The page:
With the end of the year close at hand, investors should consider whether they are going to take profits or losses in their bond portfolios by swapping. To refresh your memory: The main reason for a bond swap is the legal avoidance of income tax.

The holding period for a municipal bond begins the day after the trade date and ends on the execution date of the sale order. A gain is established on settlement date, and a loss is established on the actual trade date of sale. Swaps for losses may be executed as late as the last business day of the year for use against that year's taxes. So with time running out, consider an advantageous bond swap to enhance your portfolio and to benefit yourself tax-wise.

With the holidays now upon us, many people consider giving securities as presents. Here is a list of a wide variety of fixed-income securities. Perhaps some of them will strike a receptive chord for a gift for family, friends or oneself. Commercial banks offer money market demand accounts that are currently returning 9 percent. Banks also are offering investment certificates of deposit with 6- to 12-month maturities and available in minimums of $500 to $99,000 to return 9.30 percent. The T. Rowe Price Prime Reserve money market fund offers a taxable yield of 9.20 percent. Its government fund returns 8.01 percent. Price's tax-exempt money market fund offers a 5.97 percent yield, while its tax-free Short-Intermediate Fund returns 6.58 percent. Its managed long-term tax-exempt fund returns 8.56 percent.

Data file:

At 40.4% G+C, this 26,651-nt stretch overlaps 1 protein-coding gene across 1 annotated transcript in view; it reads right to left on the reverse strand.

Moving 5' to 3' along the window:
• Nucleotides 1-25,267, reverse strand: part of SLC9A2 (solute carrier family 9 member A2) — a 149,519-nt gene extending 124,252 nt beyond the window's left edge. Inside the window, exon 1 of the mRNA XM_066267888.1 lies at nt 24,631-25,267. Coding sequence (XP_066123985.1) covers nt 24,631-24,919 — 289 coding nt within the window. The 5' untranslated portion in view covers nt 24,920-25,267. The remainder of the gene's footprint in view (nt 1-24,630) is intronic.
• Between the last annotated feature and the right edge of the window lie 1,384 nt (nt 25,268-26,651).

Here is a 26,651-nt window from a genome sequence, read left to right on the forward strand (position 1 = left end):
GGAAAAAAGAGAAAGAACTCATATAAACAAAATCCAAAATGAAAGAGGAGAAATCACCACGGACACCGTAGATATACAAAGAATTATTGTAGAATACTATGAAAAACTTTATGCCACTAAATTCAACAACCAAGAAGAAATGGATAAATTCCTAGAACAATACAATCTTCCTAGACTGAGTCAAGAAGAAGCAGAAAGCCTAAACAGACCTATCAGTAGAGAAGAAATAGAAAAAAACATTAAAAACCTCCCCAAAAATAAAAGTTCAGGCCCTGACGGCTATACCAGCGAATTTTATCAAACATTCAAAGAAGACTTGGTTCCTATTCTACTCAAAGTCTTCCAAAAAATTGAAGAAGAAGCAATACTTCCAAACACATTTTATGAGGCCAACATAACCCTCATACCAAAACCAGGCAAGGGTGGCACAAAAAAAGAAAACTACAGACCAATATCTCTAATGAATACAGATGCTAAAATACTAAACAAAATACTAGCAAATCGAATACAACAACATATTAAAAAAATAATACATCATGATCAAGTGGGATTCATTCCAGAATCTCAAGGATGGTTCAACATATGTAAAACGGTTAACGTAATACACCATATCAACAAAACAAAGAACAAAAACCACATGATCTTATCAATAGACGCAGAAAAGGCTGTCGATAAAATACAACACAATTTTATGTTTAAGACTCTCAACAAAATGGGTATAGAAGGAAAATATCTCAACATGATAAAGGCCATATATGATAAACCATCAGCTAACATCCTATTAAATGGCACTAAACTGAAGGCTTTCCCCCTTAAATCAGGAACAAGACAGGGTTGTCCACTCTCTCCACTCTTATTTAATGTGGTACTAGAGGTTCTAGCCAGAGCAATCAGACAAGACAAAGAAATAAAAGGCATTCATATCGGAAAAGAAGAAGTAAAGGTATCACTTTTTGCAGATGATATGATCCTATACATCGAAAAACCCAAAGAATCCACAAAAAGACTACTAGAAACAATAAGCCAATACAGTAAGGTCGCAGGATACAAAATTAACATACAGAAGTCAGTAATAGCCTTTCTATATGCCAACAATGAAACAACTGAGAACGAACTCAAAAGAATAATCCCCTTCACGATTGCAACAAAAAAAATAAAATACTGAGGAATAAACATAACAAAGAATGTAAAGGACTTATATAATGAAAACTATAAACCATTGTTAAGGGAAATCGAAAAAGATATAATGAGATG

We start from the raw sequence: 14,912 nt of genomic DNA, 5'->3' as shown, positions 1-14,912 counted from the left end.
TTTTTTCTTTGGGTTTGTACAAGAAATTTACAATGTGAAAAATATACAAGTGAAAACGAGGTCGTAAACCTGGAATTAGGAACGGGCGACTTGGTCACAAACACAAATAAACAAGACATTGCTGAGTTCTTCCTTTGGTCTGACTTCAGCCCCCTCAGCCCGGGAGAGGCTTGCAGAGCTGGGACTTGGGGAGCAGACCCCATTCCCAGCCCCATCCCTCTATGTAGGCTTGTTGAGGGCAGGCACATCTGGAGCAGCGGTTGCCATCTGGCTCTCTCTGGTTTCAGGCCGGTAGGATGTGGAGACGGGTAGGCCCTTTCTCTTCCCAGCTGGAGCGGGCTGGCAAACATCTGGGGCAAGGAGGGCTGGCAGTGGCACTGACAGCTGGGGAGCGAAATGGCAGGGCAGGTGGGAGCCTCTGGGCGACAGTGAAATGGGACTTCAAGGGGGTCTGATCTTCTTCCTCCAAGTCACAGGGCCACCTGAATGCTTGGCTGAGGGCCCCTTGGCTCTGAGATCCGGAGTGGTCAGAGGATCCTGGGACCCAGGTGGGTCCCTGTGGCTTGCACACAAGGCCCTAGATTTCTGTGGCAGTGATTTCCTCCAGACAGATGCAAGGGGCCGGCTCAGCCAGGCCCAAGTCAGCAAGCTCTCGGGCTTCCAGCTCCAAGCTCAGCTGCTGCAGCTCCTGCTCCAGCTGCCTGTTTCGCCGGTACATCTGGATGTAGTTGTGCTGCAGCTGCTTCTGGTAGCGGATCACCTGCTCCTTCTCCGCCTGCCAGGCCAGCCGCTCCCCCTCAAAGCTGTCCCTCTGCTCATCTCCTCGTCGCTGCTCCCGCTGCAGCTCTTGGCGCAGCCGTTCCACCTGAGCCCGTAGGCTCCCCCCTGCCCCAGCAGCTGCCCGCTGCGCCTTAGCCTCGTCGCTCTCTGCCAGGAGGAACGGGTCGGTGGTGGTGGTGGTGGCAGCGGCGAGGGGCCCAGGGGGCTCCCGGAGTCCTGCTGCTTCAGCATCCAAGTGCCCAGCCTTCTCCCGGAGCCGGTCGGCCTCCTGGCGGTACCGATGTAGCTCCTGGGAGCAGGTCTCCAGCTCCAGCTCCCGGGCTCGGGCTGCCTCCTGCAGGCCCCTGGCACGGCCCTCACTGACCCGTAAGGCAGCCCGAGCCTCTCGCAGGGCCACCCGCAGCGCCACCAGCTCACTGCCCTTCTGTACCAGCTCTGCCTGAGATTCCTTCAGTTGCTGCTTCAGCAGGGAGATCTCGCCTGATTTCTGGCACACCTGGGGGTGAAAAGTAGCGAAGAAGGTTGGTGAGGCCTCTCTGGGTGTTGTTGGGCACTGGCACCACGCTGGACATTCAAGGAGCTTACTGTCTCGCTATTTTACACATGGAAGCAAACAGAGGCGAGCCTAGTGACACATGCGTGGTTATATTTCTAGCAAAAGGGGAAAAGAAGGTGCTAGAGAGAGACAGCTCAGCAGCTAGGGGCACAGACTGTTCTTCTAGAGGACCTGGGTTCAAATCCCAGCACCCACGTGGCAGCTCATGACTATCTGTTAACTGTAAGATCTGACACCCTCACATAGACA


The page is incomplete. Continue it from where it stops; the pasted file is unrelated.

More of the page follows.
Merrill Lynch offers a variety of unit investment trusts (UIT) that are available in units of $1,000 plus accrued interest. Merrill's current long-term tax-exempt UITs return between 9.90 and 10.00 percent. Merrill also offers a triple-A-rated municipal investment trust (MIT) with a 9.75 percent yield. On the taxable side, Merrill offers a long-term UIT with a current return of 12.26 percent. For those who want more yield, the brokerage firm of Drexel Burnham Lambert will offer in early January its second low-quality "junk bond" UIT, which should have a yield in excess of 14.0 percent.

An item that would fit well into IRA accounts would be zero-coupon bonds. In an IRA, the gain, or appreciation, is nontaxable and affords a good interest-compounding vehicle. Different brokerage houses offer Treasury zero-coupon bonds under various names -- Treasury Receipts, Tigers, Cats, Lions and so forth. Currently, five-year Cats are being offered to return 11.43 percent and sell for $51.90. A 30-year Cat sells at $6.75 and returns 11.40 percent.

The Treasury will offer a four-year note on Wednesday, in minimums of $1,000. It should return 10.67 percent.